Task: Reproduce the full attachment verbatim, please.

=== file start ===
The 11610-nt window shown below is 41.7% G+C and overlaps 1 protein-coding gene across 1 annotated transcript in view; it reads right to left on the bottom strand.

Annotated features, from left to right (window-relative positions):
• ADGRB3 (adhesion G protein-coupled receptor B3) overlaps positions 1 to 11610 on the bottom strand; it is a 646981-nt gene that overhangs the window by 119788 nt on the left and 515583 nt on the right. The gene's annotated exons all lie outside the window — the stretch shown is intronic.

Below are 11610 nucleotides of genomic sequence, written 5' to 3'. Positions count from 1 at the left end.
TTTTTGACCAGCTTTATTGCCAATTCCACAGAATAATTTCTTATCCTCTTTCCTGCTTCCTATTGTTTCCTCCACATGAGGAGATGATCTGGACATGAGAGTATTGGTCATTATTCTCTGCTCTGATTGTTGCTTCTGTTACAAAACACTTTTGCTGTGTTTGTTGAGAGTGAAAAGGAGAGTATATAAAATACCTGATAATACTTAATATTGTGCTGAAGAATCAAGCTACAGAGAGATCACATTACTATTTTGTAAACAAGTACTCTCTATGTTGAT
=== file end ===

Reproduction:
The 11610-nt window shown below is 41.7% G+C and overlaps 1 protein-coding gene across 1 annotated transcript in view; it reads right to left on the bottom strand.

Annotated features, from left to right (window-relative positions):
• ADGRB3 (adhesion G protein-coupled receptor B3) overlaps positions 1 to 11610 on the bottom strand; it is a 646981-nt gene that overhangs the window by 119788 nt on the left and 515583 nt on the right. The gene's annotated exons all lie outside the window — the stretch shown is intronic.

Below are 11610 nucleotides of genomic sequence, written 5' to 3'. Positions count from 1 at the left end.
TTTTTGACCAGCTTTATTGCCAATTCCACAGAATAATTTCTTATCCTCTTTCCTGCTTCCTATTGTTTCCTCCACATGAGGAGATGATCTGGACATGAGAGTATTGGTCATTATTCTCTGCTCTGATTGTTGCTTCTGTTACAAAACACTTTTGCTGTGTTTGTTGAGAGTGAAAAGGAGAGTATATAAAATACCTGATAATACTTAATATTGTGCTGAAGAATCAAGCTACAGAGAGATCACATTACTATTTTGTAAACAAGTACTCTCTATGTTGAT